H.R.790 - Return to Prudent Banking Act of 2017115th Congress (2017-2018)
|Sponsor:||Rep. Kaptur, Marcy [D-OH-9] (Introduced 02/01/2017)|
|Committees:||House - Financial Services|
|Latest Action:||02/03/2017 Sponsor introductory remarks on measure. (All Actions)|
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Summary: H.R.790 — 115th Congress (2017-2018)All Information (Except Text)
Introduced in House (02/01/2017)
Return to Prudent Banking Act of 2017
This bill prohibits an insured depository institution from affiliating with any person or firm engaged principally in, among other things, issuing or selling stocks, bonds, notes, or other securities.
Officers, directors and employees of securities firms are prohibited from simultaneously serving as an officer, director, or employee of a depository institution, except in specified circumstances. Any such individual serving as an officer, director, employee, or other institution-affiliated party of any insured depository institution must terminate such service as soon as practicable after enactment of this bill.
Any affiliation of an insured depository institution with any broker, dealer, investment adviser, or investment company must be terminated as soon as practicable.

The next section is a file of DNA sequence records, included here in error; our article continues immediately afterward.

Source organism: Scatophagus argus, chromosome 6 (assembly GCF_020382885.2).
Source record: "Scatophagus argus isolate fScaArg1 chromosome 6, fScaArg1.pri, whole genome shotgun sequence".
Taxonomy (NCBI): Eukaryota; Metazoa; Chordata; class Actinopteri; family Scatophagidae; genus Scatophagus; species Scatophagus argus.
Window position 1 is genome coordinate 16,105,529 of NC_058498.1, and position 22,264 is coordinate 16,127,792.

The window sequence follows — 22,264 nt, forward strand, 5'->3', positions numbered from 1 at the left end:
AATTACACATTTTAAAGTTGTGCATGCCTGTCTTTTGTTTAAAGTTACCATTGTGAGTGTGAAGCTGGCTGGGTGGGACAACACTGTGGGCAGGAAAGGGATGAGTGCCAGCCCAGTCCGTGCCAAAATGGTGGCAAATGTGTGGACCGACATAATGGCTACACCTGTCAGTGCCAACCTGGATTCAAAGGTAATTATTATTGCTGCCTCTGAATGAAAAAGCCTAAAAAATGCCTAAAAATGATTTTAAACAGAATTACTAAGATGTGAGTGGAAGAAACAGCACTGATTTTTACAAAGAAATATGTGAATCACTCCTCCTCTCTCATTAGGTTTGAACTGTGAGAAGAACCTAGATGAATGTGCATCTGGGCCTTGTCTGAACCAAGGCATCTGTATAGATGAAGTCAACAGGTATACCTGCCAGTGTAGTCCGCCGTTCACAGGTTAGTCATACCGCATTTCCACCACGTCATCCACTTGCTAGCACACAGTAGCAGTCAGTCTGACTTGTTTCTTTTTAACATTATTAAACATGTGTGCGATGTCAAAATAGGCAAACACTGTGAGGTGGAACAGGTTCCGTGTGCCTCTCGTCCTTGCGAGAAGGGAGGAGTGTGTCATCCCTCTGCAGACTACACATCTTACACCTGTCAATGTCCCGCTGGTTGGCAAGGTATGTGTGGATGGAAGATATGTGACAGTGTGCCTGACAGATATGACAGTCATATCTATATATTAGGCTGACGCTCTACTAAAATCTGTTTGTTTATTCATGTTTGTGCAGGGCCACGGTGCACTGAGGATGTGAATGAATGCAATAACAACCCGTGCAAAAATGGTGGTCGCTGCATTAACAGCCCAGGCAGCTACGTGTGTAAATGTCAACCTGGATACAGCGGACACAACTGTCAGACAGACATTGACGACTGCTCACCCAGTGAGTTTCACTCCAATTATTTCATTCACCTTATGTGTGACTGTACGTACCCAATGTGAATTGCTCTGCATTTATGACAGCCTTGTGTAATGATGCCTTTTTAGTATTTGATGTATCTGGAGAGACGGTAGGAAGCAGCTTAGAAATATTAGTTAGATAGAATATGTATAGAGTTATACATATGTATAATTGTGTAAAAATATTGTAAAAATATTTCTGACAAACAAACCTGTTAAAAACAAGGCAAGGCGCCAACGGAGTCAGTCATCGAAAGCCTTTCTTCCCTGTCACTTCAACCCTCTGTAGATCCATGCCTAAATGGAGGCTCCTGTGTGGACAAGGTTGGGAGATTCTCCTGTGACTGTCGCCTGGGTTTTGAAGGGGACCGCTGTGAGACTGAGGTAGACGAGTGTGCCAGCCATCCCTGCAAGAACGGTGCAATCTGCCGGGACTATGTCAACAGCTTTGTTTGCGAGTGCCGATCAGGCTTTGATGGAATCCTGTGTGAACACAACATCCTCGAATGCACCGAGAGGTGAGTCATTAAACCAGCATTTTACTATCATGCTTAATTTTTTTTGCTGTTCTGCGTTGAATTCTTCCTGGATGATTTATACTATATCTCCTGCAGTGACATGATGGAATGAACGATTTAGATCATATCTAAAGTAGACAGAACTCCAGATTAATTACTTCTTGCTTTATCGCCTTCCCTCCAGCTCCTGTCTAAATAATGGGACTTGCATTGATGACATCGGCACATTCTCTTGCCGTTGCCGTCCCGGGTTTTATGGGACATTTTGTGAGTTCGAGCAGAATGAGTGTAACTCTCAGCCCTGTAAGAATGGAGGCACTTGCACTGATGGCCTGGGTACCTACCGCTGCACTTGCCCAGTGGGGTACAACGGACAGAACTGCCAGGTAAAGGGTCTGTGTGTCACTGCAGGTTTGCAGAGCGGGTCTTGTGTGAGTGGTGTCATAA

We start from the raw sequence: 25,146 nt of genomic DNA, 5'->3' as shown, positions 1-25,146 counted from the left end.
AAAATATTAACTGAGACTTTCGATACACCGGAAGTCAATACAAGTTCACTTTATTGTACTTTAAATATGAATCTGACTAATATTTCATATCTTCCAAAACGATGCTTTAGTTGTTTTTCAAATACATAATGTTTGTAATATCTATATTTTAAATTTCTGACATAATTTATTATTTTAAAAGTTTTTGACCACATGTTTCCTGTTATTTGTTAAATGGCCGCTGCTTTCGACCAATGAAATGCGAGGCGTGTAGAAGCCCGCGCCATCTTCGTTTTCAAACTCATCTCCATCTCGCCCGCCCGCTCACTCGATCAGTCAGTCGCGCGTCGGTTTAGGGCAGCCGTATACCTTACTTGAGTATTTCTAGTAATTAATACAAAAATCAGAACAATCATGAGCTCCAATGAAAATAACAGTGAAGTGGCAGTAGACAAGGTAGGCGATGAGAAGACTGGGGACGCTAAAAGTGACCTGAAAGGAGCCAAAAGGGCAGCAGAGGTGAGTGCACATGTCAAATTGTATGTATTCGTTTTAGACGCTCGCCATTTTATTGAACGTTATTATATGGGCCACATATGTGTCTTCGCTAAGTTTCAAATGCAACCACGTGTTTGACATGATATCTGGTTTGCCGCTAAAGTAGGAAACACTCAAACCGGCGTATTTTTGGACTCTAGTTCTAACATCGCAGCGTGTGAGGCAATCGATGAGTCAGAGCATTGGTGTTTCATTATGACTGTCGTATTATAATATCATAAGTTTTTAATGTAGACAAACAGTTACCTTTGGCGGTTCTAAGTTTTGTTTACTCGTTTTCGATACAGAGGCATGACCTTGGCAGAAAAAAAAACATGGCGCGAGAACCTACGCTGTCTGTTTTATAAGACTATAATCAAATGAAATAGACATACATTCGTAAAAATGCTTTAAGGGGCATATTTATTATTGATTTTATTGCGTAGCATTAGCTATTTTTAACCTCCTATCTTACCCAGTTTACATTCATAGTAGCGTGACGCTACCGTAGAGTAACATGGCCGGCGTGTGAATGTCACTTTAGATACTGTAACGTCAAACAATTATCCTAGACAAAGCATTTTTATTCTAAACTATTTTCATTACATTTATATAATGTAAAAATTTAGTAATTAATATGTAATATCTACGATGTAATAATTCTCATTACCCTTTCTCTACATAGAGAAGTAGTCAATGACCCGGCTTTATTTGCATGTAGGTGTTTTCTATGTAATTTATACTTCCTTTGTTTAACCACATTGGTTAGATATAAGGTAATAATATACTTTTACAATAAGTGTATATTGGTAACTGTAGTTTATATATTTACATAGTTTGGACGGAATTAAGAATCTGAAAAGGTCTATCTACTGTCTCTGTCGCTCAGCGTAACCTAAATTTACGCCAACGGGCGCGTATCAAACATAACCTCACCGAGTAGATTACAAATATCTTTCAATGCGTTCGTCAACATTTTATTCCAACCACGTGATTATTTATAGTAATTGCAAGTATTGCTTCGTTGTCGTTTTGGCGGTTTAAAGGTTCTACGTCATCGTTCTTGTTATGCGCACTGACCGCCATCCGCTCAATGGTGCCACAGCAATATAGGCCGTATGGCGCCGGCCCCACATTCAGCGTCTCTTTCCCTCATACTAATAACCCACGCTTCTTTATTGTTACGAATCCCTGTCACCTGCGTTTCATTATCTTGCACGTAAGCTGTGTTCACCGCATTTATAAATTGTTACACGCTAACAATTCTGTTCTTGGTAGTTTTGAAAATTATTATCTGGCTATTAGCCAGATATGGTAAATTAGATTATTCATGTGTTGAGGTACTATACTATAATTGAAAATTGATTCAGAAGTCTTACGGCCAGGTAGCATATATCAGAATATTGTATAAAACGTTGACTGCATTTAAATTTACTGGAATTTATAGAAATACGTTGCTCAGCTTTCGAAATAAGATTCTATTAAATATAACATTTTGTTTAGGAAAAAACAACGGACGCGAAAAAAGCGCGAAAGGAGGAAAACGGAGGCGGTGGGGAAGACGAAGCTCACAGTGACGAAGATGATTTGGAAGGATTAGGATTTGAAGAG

No entity issuing or selling stocks, bonds, or other securities may engage in the business of receiving deposits, which includes the establishment and maintenance of transaction accounts, as defined in the Federal Reserve Act.
This bill declares that Congress ratifies the interpretation by the Supreme Court of specified statutory language in Investment Company Institute v. Camp (ICI) regarding permissible activities of banks and securities firms. It further declares that the reasoning of the Court in that case shall continue to apply to the limitations placed upon security affiliations under the Federal Deposit Insurance Act as enacted by this bill. No federal banking agency or federal court shall issue an interpretation regarding such security affiliations that is narrower than that of the court in ICI.
This bill repeals certain provisions of the Gramm-Leach-Bliley Act, including those pertaining to regulation of financial holding companies and the conditions for engaging in financial activities.